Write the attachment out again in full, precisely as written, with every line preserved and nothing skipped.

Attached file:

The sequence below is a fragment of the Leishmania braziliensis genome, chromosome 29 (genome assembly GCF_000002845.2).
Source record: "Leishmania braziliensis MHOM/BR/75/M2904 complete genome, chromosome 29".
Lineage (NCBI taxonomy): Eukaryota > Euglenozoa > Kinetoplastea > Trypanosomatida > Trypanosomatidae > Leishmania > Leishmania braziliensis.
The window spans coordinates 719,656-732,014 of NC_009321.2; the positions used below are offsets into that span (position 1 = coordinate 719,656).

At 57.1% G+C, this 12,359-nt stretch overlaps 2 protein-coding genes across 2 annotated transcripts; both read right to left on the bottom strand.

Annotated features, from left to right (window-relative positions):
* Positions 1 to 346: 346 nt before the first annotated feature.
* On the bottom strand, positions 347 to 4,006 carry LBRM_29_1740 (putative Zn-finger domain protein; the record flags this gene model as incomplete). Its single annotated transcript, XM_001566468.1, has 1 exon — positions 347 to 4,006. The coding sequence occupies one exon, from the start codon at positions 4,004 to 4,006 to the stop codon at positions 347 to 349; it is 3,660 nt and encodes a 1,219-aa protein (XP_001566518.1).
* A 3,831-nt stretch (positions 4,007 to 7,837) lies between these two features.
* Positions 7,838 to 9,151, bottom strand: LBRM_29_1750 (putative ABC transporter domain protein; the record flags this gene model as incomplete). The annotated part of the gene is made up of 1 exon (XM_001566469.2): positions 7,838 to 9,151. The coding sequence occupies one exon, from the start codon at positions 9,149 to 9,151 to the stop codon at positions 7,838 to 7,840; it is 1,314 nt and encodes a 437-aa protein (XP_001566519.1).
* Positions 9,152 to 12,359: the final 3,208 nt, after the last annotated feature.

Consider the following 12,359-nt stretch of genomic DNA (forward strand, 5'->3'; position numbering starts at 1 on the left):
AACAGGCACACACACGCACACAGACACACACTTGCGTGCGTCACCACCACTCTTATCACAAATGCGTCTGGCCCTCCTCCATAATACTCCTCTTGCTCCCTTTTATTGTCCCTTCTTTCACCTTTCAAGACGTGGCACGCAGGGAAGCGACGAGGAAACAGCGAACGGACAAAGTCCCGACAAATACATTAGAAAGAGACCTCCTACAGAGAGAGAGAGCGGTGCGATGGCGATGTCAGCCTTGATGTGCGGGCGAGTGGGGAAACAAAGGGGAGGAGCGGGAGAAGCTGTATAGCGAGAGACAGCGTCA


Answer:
The sequence below is a fragment of the Leishmania braziliensis genome, chromosome 29 (genome assembly GCF_000002845.2).
Source record: "Leishmania braziliensis MHOM/BR/75/M2904 complete genome, chromosome 29".
Lineage (NCBI taxonomy): Eukaryota > Euglenozoa > Kinetoplastea > Trypanosomatida > Trypanosomatidae > Leishmania > Leishmania braziliensis.
The window spans coordinates 719,656-732,014 of NC_009321.2; the positions used below are offsets into that span (position 1 = coordinate 719,656).

At 57.1% G+C, this 12,359-nt stretch overlaps 2 protein-coding genes across 2 annotated transcripts; both read right to left on the bottom strand.

Annotated features, from left to right (window-relative positions):
* Positions 1 to 346: 346 nt before the first annotated feature.
* On the bottom strand, positions 347 to 4,006 carry LBRM_29_1740 (putative Zn-finger domain protein; the record flags this gene model as incomplete). Its single annotated transcript, XM_001566468.1, has 1 exon — positions 347 to 4,006. The coding sequence occupies one exon, from the start codon at positions 4,004 to 4,006 to the stop codon at positions 347 to 349; it is 3,660 nt and encodes a 1,219-aa protein (XP_001566518.1).
* A 3,831-nt stretch (positions 4,007 to 7,837) lies between these two features.
* Positions 7,838 to 9,151, bottom strand: LBRM_29_1750 (putative ABC transporter domain protein; the record flags this gene model as incomplete). The annotated part of the gene is made up of 1 exon (XM_001566469.2): positions 7,838 to 9,151. The coding sequence occupies one exon, from the start codon at positions 9,149 to 9,151 to the stop codon at positions 7,838 to 7,840; it is 1,314 nt and encodes a 437-aa protein (XP_001566519.1).
* Positions 9,152 to 12,359: the final 3,208 nt, after the last annotated feature.

Consider the following 12,359-nt stretch of genomic DNA (forward strand, 5'->3'; position numbering starts at 1 on the left):
AACAGGCACACACACGCACACAGACACACACTTGCGTGCGTCACCACCACTCTTATCACAAATGCGTCTGGCCCTCCTCCATAATACTCCTCTTGCTCCCTTTTATTGTCCCTTCTTTCACCTTTCAAGACGTGGCACGCAGGGAAGCGACGAGGAAACAGCGAACGGACAAAGTCCCGACAAATACATTAGAAAGAGACCTCCTACAGAGAGAGAGAGCGGTGCGATGGCGATGTCAGCCTTGATGTGCGGGCGAGTGGGGAAACAAAGGGGAGGAGCGGGAGAAGCTGTATAGCGAGAGACAGCGTCA